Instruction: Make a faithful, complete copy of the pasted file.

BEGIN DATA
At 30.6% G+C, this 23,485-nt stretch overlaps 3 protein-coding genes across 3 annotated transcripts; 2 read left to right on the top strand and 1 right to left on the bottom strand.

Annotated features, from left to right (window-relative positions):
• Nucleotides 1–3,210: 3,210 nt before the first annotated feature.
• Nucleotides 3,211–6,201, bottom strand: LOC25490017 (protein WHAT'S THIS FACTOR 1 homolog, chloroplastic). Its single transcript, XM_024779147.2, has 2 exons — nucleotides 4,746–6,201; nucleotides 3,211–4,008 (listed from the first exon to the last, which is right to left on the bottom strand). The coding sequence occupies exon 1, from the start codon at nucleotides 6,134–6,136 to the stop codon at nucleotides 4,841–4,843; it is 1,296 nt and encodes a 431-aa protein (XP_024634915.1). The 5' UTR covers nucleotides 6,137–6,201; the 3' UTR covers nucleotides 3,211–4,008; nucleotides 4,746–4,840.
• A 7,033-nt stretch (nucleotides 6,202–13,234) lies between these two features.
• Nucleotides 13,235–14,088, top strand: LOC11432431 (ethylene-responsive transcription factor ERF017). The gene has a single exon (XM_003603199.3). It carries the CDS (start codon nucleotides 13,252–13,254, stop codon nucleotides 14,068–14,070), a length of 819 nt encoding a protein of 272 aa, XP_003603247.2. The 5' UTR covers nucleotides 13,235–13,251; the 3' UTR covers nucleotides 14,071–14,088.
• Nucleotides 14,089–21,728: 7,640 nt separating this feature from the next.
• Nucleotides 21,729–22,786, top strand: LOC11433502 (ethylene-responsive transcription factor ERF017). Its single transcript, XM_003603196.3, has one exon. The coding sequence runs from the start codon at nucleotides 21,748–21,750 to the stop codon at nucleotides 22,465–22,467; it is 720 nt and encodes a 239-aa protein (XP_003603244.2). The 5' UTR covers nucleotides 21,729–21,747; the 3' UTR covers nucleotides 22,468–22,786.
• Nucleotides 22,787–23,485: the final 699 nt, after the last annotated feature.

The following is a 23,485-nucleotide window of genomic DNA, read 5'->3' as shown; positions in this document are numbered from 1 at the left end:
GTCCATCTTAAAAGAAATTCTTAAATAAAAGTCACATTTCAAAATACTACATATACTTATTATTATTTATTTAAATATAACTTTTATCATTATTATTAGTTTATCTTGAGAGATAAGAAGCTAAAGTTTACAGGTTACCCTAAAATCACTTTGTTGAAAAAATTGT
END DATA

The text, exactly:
At 30.6% G+C, this 23,485-nt stretch overlaps 3 protein-coding genes across 3 annotated transcripts; 2 read left to right on the top strand and 1 right to left on the bottom strand.

Annotated features, from left to right (window-relative positions):
• Nucleotides 1–3,210: 3,210 nt before the first annotated feature.
• Nucleotides 3,211–6,201, bottom strand: LOC25490017 (protein WHAT'S THIS FACTOR 1 homolog, chloroplastic). Its single transcript, XM_024779147.2, has 2 exons — nucleotides 4,746–6,201; nucleotides 3,211–4,008 (listed from the first exon to the last, which is right to left on the bottom strand). The coding sequence occupies exon 1, from the start codon at nucleotides 6,134–6,136 to the stop codon at nucleotides 4,841–4,843; it is 1,296 nt and encodes a 431-aa protein (XP_024634915.1). The 5' UTR covers nucleotides 6,137–6,201; the 3' UTR covers nucleotides 3,211–4,008; nucleotides 4,746–4,840.
• A 7,033-nt stretch (nucleotides 6,202–13,234) lies between these two features.
• Nucleotides 13,235–14,088, top strand: LOC11432431 (ethylene-responsive transcription factor ERF017). The gene has a single exon (XM_003603199.3). It carries the CDS (start codon nucleotides 13,252–13,254, stop codon nucleotides 14,068–14,070), a length of 819 nt encoding a protein of 272 aa, XP_003603247.2. The 5' UTR covers nucleotides 13,235–13,251; the 3' UTR covers nucleotides 14,071–14,088.
• Nucleotides 14,089–21,728: 7,640 nt separating this feature from the next.
• Nucleotides 21,729–22,786, top strand: LOC11433502 (ethylene-responsive transcription factor ERF017). Its single transcript, XM_003603196.3, has one exon. The coding sequence runs from the start codon at nucleotides 21,748–21,750 to the stop codon at nucleotides 22,465–22,467; it is 720 nt and encodes a 239-aa protein (XP_003603244.2). The 5' UTR covers nucleotides 21,729–21,747; the 3' UTR covers nucleotides 22,468–22,786.
• Nucleotides 22,787–23,485: the final 699 nt, after the last annotated feature.

The following is a 23,485-nucleotide window of genomic DNA, read 5'->3' as shown; positions in this document are numbered from 1 at the left end:
GTCCATCTTAAAAGAAATTCTTAAATAAAAGTCACATTTCAAAATACTACATATACTTATTATTATTTATTTAAATATAACTTTTATCATTATTATTAGTTTATCTTGAGAGATAAGAAGCTAAAGTTTACAGGTTACCCTAAAATCACTTTGTTGAAAAAATTGT